A lot of the songs on Kat Edmonson's new album, Way Down Low, have a timeless sound, due in part to her own timeless-sounding voice. But she isn't above revealing her influences: The song "Champagne," she admits, was crafted with a particular American songsmith in mind.

"I was trying to write a song like Cole Porter," Edmonson tells NPR's Melissa Block. "Me and a million other people are trying to write a song like Cole Porter."

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My Guilty Pleasure
2:08 pm
Tue April 17, 2012

The Wrong Crowd: A Tale Of Teens Behaving Badly

iStockphoto.com

Originally published on Wed April 18, 2012 9:26 am

Meg Wolitzer is the author of a book for young readers, The Fingertips of Duncan Dorfman.

In reality, I may be a middle-aged woman with two nearly grown sons, but in my heart I am a teenage girl who has found herself pregnant and doesn't know what to do. For if you came of age, as I did, reading Paul Zindel's My Darling, My Hamburger, then you probably still feel that you know what it's like to be a high school student whose life almost derails.

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Politics
4:55 pm
Mon April 16, 2012

House Investigator Issa Has Faced Allegations As Well

Rep. Darrell Issa, R-Calif., chairman of the House oversight committee, made news recently for going after the Justice Department's botched gun operation, known as Fast and Furious. Here, Issa listens during Attorney General Eric Holder's testimony in February.
Kevin LaMarque Reuters/Landov

The man driving the investigation into the General Services Administration, California Republican Rep. Darrell Issa, took the top seat on the House Oversight and Government Reform Committee after the GOP won a majority in 2010.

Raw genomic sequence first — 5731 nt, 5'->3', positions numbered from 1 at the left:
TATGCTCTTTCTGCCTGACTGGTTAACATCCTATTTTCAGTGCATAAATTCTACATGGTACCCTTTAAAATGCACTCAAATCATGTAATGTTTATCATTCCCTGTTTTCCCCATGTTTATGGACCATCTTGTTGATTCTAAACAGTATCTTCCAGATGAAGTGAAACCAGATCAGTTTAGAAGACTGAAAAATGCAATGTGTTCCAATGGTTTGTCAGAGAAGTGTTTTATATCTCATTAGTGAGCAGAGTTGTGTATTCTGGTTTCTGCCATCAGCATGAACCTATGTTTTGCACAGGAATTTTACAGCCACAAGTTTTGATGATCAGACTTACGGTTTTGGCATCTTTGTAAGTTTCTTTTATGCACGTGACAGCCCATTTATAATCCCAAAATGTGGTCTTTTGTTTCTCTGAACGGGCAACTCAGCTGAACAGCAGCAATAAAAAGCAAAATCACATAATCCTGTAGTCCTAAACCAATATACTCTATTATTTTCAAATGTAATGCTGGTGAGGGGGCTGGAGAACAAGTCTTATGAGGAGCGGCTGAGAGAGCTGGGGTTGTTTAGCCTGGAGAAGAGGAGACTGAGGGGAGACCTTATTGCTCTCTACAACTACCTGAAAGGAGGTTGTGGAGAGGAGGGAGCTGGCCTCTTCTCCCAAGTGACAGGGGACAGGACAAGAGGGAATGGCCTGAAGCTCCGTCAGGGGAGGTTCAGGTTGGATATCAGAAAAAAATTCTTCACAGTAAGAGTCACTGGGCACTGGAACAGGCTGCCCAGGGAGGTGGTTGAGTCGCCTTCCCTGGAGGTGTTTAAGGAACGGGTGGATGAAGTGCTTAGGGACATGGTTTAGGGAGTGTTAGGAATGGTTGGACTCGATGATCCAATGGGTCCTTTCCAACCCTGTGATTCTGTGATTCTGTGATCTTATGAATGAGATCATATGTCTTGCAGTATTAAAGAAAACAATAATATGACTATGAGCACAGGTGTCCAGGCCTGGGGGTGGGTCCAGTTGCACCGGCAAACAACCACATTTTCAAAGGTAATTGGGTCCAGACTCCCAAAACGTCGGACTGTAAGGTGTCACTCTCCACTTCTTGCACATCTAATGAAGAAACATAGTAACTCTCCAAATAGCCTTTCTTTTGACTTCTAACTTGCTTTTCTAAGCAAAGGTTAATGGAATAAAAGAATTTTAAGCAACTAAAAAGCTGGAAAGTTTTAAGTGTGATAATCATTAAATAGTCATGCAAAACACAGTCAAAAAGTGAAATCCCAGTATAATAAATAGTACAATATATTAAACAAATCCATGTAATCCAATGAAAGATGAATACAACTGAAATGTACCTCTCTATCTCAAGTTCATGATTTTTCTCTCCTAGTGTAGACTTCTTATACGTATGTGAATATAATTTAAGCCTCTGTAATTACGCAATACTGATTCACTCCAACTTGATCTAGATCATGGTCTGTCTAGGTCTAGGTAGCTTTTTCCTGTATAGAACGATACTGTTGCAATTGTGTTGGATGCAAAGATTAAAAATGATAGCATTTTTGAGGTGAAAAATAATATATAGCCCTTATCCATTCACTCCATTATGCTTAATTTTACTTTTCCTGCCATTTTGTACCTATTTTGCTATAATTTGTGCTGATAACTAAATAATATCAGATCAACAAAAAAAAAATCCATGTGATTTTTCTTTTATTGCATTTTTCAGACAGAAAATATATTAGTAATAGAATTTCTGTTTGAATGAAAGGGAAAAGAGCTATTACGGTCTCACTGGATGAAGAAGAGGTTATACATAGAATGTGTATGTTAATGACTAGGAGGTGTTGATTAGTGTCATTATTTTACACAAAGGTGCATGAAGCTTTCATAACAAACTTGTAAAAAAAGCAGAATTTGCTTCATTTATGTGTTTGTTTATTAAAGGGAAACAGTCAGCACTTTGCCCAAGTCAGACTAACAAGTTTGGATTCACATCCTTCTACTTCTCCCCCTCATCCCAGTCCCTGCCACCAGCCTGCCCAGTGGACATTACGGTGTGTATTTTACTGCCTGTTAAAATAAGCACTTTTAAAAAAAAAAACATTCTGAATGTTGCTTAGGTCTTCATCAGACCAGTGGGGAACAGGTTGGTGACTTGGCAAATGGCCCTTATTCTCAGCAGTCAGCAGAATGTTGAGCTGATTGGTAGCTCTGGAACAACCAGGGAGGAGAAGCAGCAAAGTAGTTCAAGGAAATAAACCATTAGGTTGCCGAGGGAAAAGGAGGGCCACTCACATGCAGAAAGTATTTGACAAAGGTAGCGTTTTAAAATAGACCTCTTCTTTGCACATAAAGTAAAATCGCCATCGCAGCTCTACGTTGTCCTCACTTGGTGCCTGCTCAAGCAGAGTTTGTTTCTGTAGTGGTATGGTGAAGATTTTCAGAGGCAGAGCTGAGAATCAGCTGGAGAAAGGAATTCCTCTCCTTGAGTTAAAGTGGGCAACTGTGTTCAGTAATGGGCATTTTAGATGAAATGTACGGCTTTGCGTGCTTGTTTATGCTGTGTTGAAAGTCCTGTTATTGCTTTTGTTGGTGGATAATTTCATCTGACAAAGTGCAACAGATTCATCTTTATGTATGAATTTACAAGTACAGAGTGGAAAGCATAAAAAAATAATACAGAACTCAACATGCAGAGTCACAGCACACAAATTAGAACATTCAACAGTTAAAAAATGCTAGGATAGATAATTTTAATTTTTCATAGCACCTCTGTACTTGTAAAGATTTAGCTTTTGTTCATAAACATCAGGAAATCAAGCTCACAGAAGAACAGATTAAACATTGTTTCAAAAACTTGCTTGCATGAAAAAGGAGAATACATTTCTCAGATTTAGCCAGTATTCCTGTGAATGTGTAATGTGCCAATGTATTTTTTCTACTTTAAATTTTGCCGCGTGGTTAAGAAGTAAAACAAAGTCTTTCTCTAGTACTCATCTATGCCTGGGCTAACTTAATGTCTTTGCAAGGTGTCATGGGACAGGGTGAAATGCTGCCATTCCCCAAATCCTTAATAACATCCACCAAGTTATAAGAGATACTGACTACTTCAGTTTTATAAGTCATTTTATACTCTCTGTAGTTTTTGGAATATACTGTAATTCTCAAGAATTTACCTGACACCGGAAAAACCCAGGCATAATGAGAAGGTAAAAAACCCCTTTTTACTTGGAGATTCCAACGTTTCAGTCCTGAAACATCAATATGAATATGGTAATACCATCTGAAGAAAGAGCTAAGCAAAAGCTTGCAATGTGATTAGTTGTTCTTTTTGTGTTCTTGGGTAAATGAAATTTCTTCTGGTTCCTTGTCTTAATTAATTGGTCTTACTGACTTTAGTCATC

Issa has led several splashy investigations since. But he's also been dogged by allegations of his own.

Issa has made news in recent months by threatening to subpoena Attorney General Eric Holder, and by calling a panel of only men to talk about women's contraception.

The Car Alarm Voice

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The Record
3:00 pm
Mon April 16, 2012

Andrew Love Of The Memphis Horns Has Died

Andrew Love (left) and Wayne Jackson pose for a studio portrait in 1965.
Gilles Petard Redferns

Saxophonist Andrew Love of the Memphis Horns has died. Love, who had Alzheimer's disease, died on April 12 at his home in Memphis. He was 70 years old.

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History
3:19 pm
Sun April 15, 2012

Lost And Found: Rare Paul Revere Print Rediscovered

A rare engraving by Paul Revere surfaced recently in a library at Brown University, where it had been nestled in the pages of a book for centuries.
Brown University

The 237th anniversary of Paul Revere's famous midnight ride during the Revolutionary War falls on Wednesday. But long before Henry Wadsworth Longfellow made him famous, Revere was known as an engraver and a silversmith in Boston.

Brown University announced this week that it had found a rare engraved print by Revere, one of only five in existence. The print was tucked inside an old medical book that had been donated by physician Solomon Drowne, a member of Brown University's class of 1773.

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NPR Story
2:00 pm
Sun April 15, 2012

Tornado Warnings May Have Had Desired Effect

Over 100 tornadoes touched down Saturday in the Great Plains, causing millions of dollars in damage across Oklahoma, Kansas, Nebraska and Iowa. Despite the wreckage, there were few fatalities, a result perhaps due in part to the National Weather Service's warnings. Russell Schneider of the Storm Prediction Center in Norman, Okla., offers his insight.